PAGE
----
If it is a FSBO, the owner is selling by themselves to maximize the amount of money they will get from the sale. I don't think that they would entertain a low ball offer.
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Old 01-21-2007, 05:57 PM
 
2,141 posts, read 4,818,197 times
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A lot of people out there decided that housing was a get-rich-quick scheme,Ultimately, greed overwhelmed the market. Well now the market is real slow. A reputable agent would not even send a lowball offer to the seller last year. But the Market has changed and last years comps don't mean a thing. That lowball might save the seller alot of money and be glad to take it.
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Old 01-21-2007, 05:58 PM
 
1,607 posts, read 7,244,695 times
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If you offer too low you can offend the sellers and they will not negotiate. Most people end up saving 5-10 percent off the listed price. Start with 10 percent off and go from there.
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Old 01-21-2007, 06:08 PM
 
Location: Central FL
1,682 posts, read 5,871,188 times
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When I was selling my home, I had a buyer offer what I considered to be a ridiculously low price (although it was no where near 50%- it was more like 20% off). I laughed at him. I don't consider someone like that a serious buyer. I ended up selling the house for 10% more than the asking price...but this was in the fall of 2004. However, that buyer still got a good deal as homes all around her are currently selling for 60 - 70K more than she paid. While they are not selling at the rapid pace of two years ago - they are still selling.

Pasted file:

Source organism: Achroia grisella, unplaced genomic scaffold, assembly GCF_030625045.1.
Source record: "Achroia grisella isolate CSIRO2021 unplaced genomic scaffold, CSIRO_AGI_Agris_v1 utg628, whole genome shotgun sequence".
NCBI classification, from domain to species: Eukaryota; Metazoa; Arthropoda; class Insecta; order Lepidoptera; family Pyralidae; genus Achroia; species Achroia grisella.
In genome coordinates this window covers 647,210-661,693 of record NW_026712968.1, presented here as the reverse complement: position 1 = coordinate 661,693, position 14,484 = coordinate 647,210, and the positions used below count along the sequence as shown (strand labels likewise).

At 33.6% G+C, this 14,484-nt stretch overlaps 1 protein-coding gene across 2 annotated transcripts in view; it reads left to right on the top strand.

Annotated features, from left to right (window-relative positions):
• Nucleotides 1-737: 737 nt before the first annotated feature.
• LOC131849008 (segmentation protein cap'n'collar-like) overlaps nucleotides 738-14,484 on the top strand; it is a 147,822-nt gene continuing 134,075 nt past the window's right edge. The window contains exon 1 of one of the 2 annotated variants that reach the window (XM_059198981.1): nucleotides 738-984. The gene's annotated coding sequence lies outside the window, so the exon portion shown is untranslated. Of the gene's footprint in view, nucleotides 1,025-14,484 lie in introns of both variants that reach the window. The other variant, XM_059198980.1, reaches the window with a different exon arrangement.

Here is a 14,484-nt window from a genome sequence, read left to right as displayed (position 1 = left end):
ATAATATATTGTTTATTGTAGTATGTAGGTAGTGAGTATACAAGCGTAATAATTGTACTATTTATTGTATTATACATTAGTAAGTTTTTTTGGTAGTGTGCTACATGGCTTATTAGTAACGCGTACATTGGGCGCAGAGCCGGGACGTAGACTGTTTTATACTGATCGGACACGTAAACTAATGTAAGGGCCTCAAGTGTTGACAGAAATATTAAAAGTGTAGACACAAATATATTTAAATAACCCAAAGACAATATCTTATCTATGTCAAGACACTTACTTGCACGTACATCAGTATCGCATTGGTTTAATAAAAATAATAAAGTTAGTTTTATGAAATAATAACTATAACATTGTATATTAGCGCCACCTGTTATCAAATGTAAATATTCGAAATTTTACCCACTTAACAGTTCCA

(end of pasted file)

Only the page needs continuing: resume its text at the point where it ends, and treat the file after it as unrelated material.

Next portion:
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Old 01-21-2007, 06:11 PM
 
2,141 posts, read 4,818,197 times
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Quote:
Originally Posted by RedWingsFan View Post
If you offer too low you can offend the sellers and they will not negotiate. Most people end up saving 5-10 percent off the listed price. Start with 10 percent off and go from there.
This is a bear market, 30% might offend someone but your not there to make friends. Last year alot of buyers were offended. There are too many homes out there to worry.
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Old 01-21-2007, 06:13 PM
 
Location: Danbury CT covering all of Fairfield County
1,847 posts, read 3,786,304 times
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In my area, the difference in the list price and sale price is only about 2.5%
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Old 01-21-2007, 06:42 PM
 
Location: Live in NC & Work in Chesapeake VA
8 posts, read 20,288 times
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I'm a real estate agent, and I can tell you from experiance. At times when you offer a low ball price. Some people do get offended by low ball offers, and would not even think about counter offering. But you have to start the offer somewhere. I would look at the CMA and see how long the property have been on the market, and if the property is in a subdivision that sells very quickly, and the house you are looking at is well kept. I would advise my clients to offer closing cost assistance. Some subdivision is very popular, and is hard to find houses for sale. If the property needs a lot of work. I would advise my clients to consider offering carpet allowance for example, money off the asking price. Every situation is different, you always have to keep in account what's involved.